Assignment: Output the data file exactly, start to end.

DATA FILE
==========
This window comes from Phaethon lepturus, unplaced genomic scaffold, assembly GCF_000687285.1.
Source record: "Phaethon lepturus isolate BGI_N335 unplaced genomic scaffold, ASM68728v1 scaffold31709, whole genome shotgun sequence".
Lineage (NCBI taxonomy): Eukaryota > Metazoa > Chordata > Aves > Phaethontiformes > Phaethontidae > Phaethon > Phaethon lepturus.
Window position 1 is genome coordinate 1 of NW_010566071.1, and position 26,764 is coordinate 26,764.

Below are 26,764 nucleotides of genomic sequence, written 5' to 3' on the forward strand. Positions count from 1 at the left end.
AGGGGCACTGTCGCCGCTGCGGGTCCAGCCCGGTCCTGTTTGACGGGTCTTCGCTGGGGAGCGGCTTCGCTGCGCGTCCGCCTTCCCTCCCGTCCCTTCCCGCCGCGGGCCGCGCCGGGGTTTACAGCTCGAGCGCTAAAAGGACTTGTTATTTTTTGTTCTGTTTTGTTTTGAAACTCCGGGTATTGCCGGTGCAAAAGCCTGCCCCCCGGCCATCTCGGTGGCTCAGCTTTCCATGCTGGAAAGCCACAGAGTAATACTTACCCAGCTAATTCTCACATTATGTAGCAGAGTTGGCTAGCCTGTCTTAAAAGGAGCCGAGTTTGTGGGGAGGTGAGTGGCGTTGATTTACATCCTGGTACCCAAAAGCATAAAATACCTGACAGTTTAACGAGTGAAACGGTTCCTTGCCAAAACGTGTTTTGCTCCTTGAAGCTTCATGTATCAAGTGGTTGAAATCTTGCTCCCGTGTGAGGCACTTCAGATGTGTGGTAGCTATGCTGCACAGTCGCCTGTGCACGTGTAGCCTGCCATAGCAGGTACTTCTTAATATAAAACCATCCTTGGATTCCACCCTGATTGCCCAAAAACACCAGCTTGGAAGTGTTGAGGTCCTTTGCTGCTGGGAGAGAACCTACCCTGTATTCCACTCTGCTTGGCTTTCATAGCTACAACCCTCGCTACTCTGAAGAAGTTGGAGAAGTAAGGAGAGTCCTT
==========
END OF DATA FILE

This window comes from Phaethon lepturus, unplaced genomic scaffold, assembly GCF_000687285.1.
Source record: "Phaethon lepturus isolate BGI_N335 unplaced genomic scaffold, ASM68728v1 scaffold31709, whole genome shotgun sequence".
Lineage (NCBI taxonomy): Eukaryota > Metazoa > Chordata > Aves > Phaethontiformes > Phaethontidae > Phaethon > Phaethon lepturus.
Window position 1 is genome coordinate 1 of NW_010566071.1, and position 26,764 is coordinate 26,764.

Below are 26,764 nucleotides of genomic sequence, written 5' to 3' on the forward strand. Positions count from 1 at the left end.
AGGGGCACTGTCGCCGCTGCGGGTCCAGCCCGGTCCTGTTTGACGGGTCTTCGCTGGGGAGCGGCTTCGCTGCGCGTCCGCCTTCCCTCCCGTCCCTTCCCGCCGCGGGCCGCGCCGGGGTTTACAGCTCGAGCGCTAAAAGGACTTGTTATTTTTTGTTCTGTTTTGTTTTGAAACTCCGGGTATTGCCGGTGCAAAAGCCTGCCCCCCGGCCATCTCGGTGGCTCAGCTTTCCATGCTGGAAAGCCACAGAGTAATACTTACCCAGCTAATTCTCACATTATGTAGCAGAGTTGGCTAGCCTGTCTTAAAAGGAGCCGAGTTTGTGGGGAGGTGAGTGGCGTTGATTTACATCCTGGTACCCAAAAGCATAAAATACCTGACAGTTTAACGAGTGAAACGGTTCCTTGCCAAAACGTGTTTTGCTCCTTGAAGCTTCATGTATCAAGTGGTTGAAATCTTGCTCCCGTGTGAGGCACTTCAGATGTGTGGTAGCTATGCTGCACAGTCGCCTGTGCACGTGTAGCCTGCCATAGCAGGTACTTCTTAATATAAAACCATCCTTGGATTCCACCCTGATTGCCCAAAAACACCAGCTTGGAAGTGTTGAGGTCCTTTGCTGCTGGGAGAGAACCTACCCTGTATTCCACTCTGCTTGGCTTTCATAGCTACAACCCTCGCTACTCTGAAGAAGTTGGAGAAGTAAGGAGAGTCCTT